You have no idea what you are saying. My PERSONAL experience is that there is PLENTY of bike/pedestrian conflict. You are a shill for the SFBC plain and simple. Bikers have shown very little consideration for what the pedestrians are complaining about, so your insistence that they share the same interests is false and offensive.

      • Forthright

        Trying to shift the blame to motorists in an attempt to create a “hey the enemy of my enemy is my friend” approach is pathetic and predictable

  • Sean Hughes

    What if the headline said, “Dedicated Bike Lane Plan For Folsom Street Expected To Cost Only $253,000.”?

  • sebra leaves

    The SFMTA needs to spend some of their PR funds informing the public what the rules of the road are.
    The fastest way to solve the cyclists problems on Folsom Street is to install signs that say “Bicycle and right turn lane only.” They have those signs for the bus lanes downtown. How hard is it to put them in the bike lanes.

    • murphstahoe

      For example – you can take a right turn on red – AFTER stopping. Unlike the truck driver who killed Amelie Le Moullac.

    • murphstahoe

      “Bicycle and right turn lane only” does not apply if there is a bike lane. While you must make right hand turns from the bike lane, it is not legal to be in the bike lane prior to 200 yards before the intersection if you are making that right turn. The signage would be incorrect.

  • sfparkripoff

    I don’t recall the Bicycle Coalition chasing down the video when the cyclist plowed through a crosswalk at Castro and Market. The Bicycle Coalition didn’t launch a
    petition for safer streets after the 71-year-old pedestrian died from his injuries.

    The Bicycle Coalition is perpetuating the ridiculous idea that bicyclists are essentially sitting ducks out there in traffic. Yes motorists are out there and they make mistakes just like cyclists do. Why is it that bicycling, alone among all such activities as far as I can tell, is so chock full of participants who seem to loathe having to learn and adopt the best practices of their chosen activity?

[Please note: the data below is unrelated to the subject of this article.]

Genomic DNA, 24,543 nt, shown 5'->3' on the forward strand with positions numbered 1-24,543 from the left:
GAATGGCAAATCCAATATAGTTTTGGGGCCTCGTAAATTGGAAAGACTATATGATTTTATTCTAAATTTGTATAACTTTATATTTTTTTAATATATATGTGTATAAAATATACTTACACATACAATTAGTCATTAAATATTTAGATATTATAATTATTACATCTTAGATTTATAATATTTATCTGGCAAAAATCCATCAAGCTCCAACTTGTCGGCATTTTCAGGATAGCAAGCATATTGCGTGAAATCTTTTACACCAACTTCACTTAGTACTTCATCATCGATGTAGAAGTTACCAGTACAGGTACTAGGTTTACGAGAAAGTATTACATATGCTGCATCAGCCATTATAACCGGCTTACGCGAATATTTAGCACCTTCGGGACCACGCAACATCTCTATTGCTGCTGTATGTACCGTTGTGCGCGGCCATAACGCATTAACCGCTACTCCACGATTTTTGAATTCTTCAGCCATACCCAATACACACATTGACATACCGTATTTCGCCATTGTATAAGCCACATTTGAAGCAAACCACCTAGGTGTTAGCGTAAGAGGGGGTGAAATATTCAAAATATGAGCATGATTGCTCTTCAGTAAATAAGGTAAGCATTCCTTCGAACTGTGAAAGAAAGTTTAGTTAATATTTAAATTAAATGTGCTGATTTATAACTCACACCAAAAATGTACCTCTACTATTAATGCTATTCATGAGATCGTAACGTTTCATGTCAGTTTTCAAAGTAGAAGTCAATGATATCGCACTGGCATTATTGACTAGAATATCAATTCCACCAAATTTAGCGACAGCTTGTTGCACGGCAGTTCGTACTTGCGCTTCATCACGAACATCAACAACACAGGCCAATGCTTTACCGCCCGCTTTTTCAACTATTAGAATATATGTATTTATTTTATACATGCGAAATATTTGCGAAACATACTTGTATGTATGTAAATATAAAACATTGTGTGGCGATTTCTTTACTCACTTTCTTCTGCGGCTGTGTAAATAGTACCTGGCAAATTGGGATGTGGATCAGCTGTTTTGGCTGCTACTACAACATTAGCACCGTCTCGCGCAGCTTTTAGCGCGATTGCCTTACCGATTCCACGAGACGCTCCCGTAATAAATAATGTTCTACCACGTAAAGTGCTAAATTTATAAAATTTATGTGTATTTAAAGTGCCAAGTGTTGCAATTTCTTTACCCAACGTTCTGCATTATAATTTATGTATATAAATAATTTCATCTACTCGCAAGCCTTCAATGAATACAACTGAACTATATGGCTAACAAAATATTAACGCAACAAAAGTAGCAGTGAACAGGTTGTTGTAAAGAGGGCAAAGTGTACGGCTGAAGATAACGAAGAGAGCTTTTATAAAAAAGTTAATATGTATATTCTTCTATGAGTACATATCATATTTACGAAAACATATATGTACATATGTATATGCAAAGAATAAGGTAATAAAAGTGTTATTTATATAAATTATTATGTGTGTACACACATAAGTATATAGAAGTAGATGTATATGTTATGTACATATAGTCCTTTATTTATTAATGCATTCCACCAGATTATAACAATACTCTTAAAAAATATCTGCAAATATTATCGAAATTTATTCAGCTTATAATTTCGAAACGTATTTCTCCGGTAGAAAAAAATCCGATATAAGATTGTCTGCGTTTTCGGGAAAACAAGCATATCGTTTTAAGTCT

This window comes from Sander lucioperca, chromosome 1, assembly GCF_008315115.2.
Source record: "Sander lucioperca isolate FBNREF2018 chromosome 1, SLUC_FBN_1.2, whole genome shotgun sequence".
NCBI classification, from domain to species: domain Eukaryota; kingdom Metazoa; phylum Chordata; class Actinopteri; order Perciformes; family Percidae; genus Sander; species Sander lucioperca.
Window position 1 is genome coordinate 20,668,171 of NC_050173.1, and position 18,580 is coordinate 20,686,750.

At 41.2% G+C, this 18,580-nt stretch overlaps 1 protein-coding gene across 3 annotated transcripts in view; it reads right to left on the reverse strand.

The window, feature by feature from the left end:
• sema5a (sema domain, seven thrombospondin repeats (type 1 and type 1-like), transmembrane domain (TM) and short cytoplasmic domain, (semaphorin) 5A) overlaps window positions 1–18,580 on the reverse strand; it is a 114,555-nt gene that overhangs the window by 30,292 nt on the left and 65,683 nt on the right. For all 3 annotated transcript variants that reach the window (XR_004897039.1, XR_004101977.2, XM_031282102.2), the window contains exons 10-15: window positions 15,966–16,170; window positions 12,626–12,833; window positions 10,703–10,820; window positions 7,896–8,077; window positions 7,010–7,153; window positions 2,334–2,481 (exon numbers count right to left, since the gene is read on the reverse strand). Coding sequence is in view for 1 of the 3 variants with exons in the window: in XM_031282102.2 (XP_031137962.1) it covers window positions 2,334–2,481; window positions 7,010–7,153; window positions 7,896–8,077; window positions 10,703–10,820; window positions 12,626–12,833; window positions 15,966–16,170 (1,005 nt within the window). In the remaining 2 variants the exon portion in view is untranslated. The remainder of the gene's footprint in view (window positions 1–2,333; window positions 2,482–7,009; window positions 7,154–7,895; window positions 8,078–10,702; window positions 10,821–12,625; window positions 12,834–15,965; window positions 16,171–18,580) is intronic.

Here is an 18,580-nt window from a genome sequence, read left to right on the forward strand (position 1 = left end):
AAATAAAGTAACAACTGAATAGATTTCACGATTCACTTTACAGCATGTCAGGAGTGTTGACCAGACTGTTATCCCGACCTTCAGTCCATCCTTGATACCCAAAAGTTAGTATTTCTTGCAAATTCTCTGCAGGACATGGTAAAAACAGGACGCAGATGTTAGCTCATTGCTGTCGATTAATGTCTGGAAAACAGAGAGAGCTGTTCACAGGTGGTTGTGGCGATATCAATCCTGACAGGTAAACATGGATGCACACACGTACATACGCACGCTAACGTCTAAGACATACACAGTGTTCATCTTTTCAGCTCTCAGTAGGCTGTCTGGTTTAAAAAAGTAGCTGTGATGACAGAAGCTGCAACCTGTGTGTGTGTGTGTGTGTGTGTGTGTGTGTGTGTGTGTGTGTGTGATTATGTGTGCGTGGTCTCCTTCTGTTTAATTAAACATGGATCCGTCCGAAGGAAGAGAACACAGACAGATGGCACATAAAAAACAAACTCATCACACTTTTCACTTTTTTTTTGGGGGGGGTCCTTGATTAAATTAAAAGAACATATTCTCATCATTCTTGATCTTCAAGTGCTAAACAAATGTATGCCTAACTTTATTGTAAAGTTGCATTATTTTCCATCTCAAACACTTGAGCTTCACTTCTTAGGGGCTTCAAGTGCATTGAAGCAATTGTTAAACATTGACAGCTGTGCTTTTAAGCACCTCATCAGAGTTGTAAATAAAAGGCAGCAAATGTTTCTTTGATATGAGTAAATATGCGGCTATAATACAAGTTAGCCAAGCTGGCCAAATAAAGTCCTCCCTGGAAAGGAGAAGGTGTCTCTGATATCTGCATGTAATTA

The Bicycle Lobby picks and chooses the causes they want to get involved in based on their own self-interest. They always call for the maximum penalty on motorists regardless of who is at fault in traffic accidents.

    At the end of the day this was an accident. A separated bike lane is not going to “fix” a car or truck turning right into the path of a cyclist? Slowing down traffic is not going to “fix” the trauma that will happen when a moving car or truck collides with a bicycle. These types of accidents will continue to happen as long as cyclists share the road with motor vehicles.

    • 94103er

      Um, the planning department already had a plan in the works to improve the Castro/Market neighborhood for pedestrians. So yes, hopefully factors that led to the collision 2 yrs ago will be mitigated, e.g. light timing and the width of Castro at that intersection.

      And, um, slowing traffic reduces fatalities. That’s a basic fact. See also “Europe.”

      I know it’s exhausting trying to troll every news site, but especially if you’re gonna comment like a week after something’s posted can you try to sound less like an idiot?

      • Forthright

        Don’t be upset just because you have ZERO argument to sfparkripoff’s post! It’s OK!
        The SFBC does indeed choose only cases that they deem favorable to them and ignores the others, just like the bikies on SFappeal